American Sign Language: Foreign Language Option or Visual English?

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Jennifer Liu

Alexandra Wagner, Staff Writer

Most high schoolers are accustomed to the idea of fulfilling a foreign language requirement before graduating and applying to postsecondary schools. While many gravitate towards spoken languages such as Spanish or French, some students develop a passion for American Sign Language (ASL), using the hands to convey messages rather than the voice. However, several get caught up in the idea that ASL isn’t always considered a foreign language and fear it may not be recognized as one on their transcript. While ASL is recognized as a method of communication, many still believe it to be a less credible form of the English language. So, which is it?

Before American linguist William Stokoe’s extensive research of the visual language, ASL was merely regarded as a gestural imitation of speech. However, as he observed signers in action, he recognized they used not only hand gestures, but facial expressions, lip and mouth movements and body orientation to communicate. This, along with the clear use of syntax and morphology, Stokoe perceived led to the recognition of sign languages across the globe as genuine languages in the 1960s. 

However, the evidence collected over half a century ago validating  ASL as a language appears to now be questioned. While many post-high school programs are beginning to permit ASL to fulfill the necessary foreign language requirements, many individuals still struggle to classify ASL as a true foreign language. 

One of two primary arguments against ASL being a foreign language is how it is used primarily in the United States and therefore isn’t technically foreign. While the roots of ASL are planted in America, ASL is also taught across much of the globe. Students who elect to take ASL as their language are in fact participating in education of a foreign language, only defining ‘foreign’ slightly differently than being explicitly from a different country. 

“A foreign language to me… means [it is] unfamiliar and ASL is not a language that is widely known,” said Caitlyn McKirahan, ‘22, currently enrolled in ASL.

ASL proves to be foreign as students learning about the language must also learn about deaf culture associated with ASL, a foreign culture to non-native signers.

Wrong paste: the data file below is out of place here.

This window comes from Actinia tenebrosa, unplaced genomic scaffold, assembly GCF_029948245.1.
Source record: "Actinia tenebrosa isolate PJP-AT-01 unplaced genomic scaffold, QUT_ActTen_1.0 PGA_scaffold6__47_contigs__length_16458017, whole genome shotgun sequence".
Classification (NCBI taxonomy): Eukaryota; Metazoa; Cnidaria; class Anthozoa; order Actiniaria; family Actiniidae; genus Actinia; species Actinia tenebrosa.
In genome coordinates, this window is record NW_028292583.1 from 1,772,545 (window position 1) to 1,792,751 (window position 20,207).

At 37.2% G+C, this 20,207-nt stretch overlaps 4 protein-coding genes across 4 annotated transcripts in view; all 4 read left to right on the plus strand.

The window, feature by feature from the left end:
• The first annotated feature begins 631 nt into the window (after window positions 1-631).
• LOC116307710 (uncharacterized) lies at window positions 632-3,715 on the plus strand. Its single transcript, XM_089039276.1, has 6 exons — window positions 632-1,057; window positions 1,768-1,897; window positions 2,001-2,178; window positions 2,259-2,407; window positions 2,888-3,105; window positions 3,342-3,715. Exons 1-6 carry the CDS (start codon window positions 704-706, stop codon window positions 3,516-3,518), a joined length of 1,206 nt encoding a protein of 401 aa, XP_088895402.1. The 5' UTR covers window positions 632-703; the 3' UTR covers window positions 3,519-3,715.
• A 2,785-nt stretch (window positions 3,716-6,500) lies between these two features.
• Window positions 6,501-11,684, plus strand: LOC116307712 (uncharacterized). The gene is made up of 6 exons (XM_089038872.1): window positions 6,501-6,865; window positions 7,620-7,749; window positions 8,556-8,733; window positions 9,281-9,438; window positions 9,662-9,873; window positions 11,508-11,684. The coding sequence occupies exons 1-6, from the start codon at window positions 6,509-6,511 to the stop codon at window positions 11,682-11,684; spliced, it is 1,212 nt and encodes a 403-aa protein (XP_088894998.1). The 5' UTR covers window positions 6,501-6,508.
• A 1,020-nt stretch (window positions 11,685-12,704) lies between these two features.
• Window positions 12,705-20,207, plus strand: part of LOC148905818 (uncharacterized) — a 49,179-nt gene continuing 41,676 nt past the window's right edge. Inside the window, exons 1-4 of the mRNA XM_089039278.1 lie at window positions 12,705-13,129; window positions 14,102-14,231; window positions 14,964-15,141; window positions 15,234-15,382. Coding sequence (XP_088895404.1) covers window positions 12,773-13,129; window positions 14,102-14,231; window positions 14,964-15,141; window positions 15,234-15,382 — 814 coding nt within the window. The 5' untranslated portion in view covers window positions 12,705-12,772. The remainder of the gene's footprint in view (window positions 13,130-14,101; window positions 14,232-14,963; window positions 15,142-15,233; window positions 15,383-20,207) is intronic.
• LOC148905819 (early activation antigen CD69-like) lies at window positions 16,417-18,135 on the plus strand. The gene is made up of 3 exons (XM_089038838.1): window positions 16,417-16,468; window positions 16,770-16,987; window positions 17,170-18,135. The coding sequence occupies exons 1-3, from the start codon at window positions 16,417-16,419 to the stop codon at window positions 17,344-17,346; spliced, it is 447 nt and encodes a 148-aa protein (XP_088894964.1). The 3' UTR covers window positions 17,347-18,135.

Connor Garroch, ‘22, highlighted that deaf culture is “an entirely different community, so even though [ASL] might still be ‘American,’ [native signers] have a different culture as well as traditions.” 

Just as both the French and the Spanish have their own individual cultures, deaf people formulate their own culture that can only be understood to a certain extent by the hearing, thus revealing more similarities between the visual and spoken languages. 

The other argument questions the validity of ASL as a foreign language as it has no written form other than English. 

“The argument doesn’t hold any water because we have a visual version of books, like talking books for the blind,” says Dr. Roselyn Rosen, former dean of the College of Continuing Studies at Gallaudet University in Washington. 

As books and verbal languages are able to communicate stories and illustrate different experiences through various types of diction, ASL is able to convey the same ideas, perhaps even more efficiently and in depth. 

With the 3D element of ASL, stories can be told by acting them out rather than by using words, making it more lifelike for the listener to feel a part of the story. 

Dr. Wilcox, a linguist at the University of New Mexico, also compares ASL to an oral culture; oral cultures pass down traditions and customs from one generation to the next without documentation. 

“Most languages of the world are unwritten. You can have literature without it being written,” he said, “making it clear that ASL should not be an exception.” 

To answer the initial question, ASL most certainly is a foreign language. The ‘foreign’ aspect is simply different than what the hearing community perceives it to be. This only further demonstrates the need to gain a better understanding of ASL and deaf culture before making assumptions about the language’s validity.